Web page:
Elements of Natural Philosophy: Arranged Under the Following Heads: Matter and Motion, The Universe, The Solar System, The Fixed Stars, The Earth Considered as a Planet, The Atmosphere, Meteors, Springs, Rivers, and the Sea, Fossils, Plants, Animals, The Human Frame, and The Human Understanding
D. & G. Bruce, 1808 - Astronomy - 272 pages
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Page 133 - All the rivers run into the sea; yet the sea is not full; unto the place from whence the rivers come, thither they return again.
Page 247 - Consider what an affair this is, when we come to very large animals. The aorta of a whale is larger in the bore than the main pipe of the waterworks at London Bridge ; and the water roaring in its passage through that pipe is inferior, in impetus and velocity, to the blood gushing from the whale's heart.
Page 269 - First, Knowledge, whereby it certainly perceives, and is undoubtedly satisfied of the agreement or disagreement of any ideas. Secondly, Judgment, which is the putting ideas together, or separating them from one another in the mind, when their certain agreement or disagreement is not perceived, but presumed to be so ; which is, as the word imports, taken to be so before it certainly appears.
Page 64 - Huygens carried his thoughts so far, as to believe it not impossible that there may be stars at such inconceivable distances, that their light has not yet reached the earth since its creation ; although the velocity of light be a million of times greater than the velocity of a cannon bullet ; and, as Mr.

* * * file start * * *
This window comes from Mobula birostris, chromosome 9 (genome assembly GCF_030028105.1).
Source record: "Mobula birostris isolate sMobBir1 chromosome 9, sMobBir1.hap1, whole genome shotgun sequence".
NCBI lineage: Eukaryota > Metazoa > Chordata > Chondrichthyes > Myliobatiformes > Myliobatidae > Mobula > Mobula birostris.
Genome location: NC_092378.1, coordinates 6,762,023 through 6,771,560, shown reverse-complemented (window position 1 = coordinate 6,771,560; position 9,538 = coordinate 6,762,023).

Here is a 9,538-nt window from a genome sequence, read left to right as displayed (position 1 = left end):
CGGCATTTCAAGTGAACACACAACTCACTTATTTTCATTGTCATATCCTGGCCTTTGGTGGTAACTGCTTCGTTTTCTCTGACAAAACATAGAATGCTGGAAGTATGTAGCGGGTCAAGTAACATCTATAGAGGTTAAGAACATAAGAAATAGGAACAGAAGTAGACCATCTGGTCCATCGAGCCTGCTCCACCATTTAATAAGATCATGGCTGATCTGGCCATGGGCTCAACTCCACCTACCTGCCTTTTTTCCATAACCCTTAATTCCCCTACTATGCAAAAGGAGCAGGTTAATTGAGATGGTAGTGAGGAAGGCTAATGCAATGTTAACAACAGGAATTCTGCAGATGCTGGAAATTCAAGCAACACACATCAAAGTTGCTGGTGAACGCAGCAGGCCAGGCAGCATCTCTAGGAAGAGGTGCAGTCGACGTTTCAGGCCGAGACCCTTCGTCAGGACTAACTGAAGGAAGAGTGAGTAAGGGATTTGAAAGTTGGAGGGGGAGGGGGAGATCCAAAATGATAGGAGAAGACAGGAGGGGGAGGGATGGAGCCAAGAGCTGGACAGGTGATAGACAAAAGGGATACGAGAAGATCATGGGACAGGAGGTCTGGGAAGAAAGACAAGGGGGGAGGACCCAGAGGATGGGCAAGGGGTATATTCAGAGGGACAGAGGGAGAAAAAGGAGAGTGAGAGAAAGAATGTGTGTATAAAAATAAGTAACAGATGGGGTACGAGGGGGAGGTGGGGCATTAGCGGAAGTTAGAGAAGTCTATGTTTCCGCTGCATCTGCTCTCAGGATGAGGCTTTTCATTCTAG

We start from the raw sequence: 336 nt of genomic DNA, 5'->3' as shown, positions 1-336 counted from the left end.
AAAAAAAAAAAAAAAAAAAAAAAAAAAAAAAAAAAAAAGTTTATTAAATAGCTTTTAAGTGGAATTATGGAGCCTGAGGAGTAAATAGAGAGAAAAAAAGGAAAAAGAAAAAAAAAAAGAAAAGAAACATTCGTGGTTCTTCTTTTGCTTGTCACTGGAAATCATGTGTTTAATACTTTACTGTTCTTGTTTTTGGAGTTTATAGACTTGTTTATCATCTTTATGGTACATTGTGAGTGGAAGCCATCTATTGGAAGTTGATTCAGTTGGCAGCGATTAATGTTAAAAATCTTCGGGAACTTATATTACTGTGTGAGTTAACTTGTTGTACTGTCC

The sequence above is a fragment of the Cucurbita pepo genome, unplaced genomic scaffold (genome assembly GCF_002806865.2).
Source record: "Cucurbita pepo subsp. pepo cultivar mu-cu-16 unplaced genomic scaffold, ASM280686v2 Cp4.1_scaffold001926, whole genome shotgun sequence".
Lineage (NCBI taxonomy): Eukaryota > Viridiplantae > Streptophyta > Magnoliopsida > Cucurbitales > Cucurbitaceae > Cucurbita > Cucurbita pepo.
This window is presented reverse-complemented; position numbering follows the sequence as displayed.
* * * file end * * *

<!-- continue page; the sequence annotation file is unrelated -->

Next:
Page 40 - The circumference of every circle is supposed to be divided into 360 equal parts, called degrees ; each degree into 60 equal parts, called minutes ; and each minute into 60 equal parts, called seconds.
Page 267 - Knowledge then seems to me to be nothing but the perception of the connexion and agreement, or disagreement and repugnancy, of any of our ideas.
Page 41 - Also two lots in the same place, one on the north side and the other on the south side of the above lot, purchased for me by Joseph Watkins.
Page 237 - ... easy motion. This is most happily provided for, by the cartilages and mucus of the joints. The interstices of all these parts must be filled up with some soft and ductile matter, which shall keep them in their places, unite them, and at the same time allow them to move a little upon one another ; these purposes are answered by the cellular membrane, or adipose substance.
Page 19 - And thus nature will be very conformable to herself and very simple, performing all the great motions of the heavenly bodies by the attraction of gravity which intercedes those bodies and almost all the small ones of their particles by some other attractive and repelling powers which intercede the particles.
Page 236 - ... a thousand accidents in life. Moreover, the mind, in this corporeal system, must be endued with the power of moving from place to place, that she may have intercourse with a variety of objects ; that she may fly from such as are disagreeable, dangerous, or hurtful, and pursue such as are pleasant...